• It develops camaraderie among your students. For some members of your class, their fellow students are the closest thing they have to a family during their time overseas. If they’re foreign and living in the country for the foreseeable future, they’ll need friends who understand them even more. Encouraging these relationships helps everyone and may be just what some of your students need to develop a lifelong friendship.
  • It appeals to different learning styles. Some people learn best on their own, but there are others who learn better when they’re interacting with other people. Meeting this learning need is essential for the success of those students.
  • You have real language use on which to base assessments. You can give your students all the oral tests you like, but if you really want to see how they use language, listen to them while they work in a group. Their language will be more natural, less strained from test stress and a truer picture of what language they’ve acquired rather than what they’ve learned—because those can be two very different things.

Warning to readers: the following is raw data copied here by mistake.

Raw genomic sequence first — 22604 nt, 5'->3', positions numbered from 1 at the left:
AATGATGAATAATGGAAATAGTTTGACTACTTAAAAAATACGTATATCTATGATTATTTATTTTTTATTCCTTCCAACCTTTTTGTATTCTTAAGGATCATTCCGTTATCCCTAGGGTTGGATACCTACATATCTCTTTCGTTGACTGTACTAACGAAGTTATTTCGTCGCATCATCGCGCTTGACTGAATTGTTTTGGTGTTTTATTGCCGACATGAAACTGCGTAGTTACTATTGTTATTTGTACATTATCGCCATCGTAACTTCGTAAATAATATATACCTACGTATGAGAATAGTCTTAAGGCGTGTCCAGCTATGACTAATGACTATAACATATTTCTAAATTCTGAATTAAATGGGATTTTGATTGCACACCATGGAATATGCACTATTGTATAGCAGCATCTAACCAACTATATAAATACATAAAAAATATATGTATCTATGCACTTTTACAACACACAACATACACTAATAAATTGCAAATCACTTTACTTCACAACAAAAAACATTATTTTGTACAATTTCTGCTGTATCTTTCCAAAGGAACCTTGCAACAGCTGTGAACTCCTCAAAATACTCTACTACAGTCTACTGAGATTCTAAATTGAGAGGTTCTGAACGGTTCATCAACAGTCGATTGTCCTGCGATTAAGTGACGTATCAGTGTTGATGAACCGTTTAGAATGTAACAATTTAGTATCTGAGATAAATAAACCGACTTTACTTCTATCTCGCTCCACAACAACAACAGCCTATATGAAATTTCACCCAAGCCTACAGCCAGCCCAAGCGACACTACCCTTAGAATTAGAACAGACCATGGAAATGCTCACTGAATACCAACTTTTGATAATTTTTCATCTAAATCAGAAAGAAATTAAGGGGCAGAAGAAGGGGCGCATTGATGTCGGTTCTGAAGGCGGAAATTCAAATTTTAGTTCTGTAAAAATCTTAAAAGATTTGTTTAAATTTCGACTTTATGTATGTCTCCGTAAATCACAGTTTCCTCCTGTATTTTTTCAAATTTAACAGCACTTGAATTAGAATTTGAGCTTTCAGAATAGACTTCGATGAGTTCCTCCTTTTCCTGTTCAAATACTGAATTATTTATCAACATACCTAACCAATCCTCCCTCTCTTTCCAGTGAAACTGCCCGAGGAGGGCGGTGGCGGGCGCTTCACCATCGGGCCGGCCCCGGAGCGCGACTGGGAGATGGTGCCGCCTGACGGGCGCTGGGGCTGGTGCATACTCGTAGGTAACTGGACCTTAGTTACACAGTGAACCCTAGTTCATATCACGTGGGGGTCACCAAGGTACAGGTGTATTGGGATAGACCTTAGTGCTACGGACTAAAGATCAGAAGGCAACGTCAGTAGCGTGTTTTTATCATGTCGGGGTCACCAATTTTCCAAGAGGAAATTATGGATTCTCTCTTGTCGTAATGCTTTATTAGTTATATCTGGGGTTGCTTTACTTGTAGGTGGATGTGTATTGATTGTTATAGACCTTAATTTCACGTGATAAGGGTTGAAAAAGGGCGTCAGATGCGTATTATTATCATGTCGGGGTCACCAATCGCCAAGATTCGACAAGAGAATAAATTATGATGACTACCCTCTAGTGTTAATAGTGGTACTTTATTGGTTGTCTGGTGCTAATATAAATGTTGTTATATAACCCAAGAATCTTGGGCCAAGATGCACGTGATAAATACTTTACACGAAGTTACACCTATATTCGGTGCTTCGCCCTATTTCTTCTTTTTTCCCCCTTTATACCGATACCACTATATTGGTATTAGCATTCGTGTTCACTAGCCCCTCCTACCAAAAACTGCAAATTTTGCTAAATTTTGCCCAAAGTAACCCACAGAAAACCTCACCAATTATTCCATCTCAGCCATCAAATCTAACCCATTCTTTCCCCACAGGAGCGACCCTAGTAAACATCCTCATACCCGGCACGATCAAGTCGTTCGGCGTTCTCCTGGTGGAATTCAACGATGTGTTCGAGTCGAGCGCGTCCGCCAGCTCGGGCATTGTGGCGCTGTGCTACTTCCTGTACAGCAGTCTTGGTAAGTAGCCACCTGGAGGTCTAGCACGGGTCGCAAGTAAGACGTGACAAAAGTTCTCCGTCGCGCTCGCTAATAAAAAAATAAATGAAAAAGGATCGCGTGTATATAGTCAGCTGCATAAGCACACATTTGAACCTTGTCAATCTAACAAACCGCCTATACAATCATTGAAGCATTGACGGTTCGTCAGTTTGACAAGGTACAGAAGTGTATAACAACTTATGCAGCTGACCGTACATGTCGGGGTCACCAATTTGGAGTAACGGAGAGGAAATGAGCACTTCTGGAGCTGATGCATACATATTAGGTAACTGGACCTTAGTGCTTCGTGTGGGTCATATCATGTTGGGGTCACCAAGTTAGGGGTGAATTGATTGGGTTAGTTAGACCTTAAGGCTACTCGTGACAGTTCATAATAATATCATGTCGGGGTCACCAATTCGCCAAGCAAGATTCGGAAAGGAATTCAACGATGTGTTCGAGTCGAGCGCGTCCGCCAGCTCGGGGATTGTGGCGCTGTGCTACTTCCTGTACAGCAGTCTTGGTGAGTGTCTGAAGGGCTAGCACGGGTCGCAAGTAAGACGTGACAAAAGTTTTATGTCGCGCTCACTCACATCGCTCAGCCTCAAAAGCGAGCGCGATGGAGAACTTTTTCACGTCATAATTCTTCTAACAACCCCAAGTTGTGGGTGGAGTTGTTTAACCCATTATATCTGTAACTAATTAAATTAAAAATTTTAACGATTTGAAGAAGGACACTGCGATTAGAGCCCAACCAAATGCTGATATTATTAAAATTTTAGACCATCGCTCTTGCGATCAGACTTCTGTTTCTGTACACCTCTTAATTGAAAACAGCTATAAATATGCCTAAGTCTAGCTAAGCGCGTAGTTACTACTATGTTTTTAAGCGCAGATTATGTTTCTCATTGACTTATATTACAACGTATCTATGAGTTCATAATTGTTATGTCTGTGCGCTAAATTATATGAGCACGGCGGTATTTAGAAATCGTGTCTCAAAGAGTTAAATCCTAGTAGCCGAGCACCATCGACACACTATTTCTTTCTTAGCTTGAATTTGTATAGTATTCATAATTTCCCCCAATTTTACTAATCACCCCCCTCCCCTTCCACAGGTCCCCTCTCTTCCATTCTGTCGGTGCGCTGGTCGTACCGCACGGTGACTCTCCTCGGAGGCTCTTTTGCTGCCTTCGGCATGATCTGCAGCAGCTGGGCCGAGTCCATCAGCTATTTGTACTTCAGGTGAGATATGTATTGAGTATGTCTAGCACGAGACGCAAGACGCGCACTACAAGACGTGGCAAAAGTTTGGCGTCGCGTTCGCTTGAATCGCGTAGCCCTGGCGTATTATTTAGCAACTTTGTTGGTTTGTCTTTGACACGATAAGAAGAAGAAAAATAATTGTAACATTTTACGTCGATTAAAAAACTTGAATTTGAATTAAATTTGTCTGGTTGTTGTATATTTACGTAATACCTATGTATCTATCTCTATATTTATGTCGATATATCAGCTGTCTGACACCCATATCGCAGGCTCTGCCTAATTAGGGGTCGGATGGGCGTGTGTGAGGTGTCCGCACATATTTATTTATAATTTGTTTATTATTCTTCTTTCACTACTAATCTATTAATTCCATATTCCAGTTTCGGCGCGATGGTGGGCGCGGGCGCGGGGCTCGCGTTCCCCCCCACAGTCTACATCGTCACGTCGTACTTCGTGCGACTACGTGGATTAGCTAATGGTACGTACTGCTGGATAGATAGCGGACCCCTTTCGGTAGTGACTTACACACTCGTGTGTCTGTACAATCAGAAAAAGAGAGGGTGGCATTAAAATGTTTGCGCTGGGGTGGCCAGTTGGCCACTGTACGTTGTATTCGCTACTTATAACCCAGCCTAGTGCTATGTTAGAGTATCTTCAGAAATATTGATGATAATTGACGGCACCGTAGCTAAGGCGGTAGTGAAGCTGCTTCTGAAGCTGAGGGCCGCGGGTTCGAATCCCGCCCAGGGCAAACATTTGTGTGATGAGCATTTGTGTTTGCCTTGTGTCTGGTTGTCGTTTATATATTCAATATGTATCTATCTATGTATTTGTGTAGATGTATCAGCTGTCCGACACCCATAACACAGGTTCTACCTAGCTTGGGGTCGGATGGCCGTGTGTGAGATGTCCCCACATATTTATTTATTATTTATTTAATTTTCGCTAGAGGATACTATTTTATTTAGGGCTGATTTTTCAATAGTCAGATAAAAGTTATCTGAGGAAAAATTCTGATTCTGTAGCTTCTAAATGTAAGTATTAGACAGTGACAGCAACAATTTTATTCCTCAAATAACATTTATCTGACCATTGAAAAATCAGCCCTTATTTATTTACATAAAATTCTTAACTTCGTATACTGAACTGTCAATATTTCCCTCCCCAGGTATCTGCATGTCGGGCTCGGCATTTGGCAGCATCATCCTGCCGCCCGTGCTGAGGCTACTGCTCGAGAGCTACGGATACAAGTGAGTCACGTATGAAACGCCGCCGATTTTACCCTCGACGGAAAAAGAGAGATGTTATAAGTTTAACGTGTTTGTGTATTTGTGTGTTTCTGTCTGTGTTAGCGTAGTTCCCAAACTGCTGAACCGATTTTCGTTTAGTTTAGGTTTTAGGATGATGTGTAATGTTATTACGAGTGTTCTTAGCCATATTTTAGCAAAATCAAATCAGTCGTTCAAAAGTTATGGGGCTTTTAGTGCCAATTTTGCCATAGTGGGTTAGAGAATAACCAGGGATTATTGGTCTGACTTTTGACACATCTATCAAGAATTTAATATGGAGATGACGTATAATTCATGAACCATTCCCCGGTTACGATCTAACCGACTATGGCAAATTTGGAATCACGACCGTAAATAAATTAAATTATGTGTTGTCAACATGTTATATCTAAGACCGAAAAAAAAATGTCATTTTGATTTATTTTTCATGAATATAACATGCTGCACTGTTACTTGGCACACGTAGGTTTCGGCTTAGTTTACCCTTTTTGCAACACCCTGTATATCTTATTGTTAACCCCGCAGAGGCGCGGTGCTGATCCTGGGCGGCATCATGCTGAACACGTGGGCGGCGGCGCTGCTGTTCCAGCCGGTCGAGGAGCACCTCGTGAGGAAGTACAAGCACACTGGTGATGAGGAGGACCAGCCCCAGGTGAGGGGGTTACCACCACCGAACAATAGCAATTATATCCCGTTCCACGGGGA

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Go-to Group Activities

You and your colleagues can probably brainstorm and add a dozen others to this list, but here are some go-to group activities almost every ESL teacher finds helpful to use in class. They’re effective for getting students to talk to each other and putting their English skills to good use. They’re the classics, if you will.

  • Discussions — Sharing opinions or past experiences is a go-to in just about every ESL classroom. It’s simple and personal and gives students a chance to get to know each other better.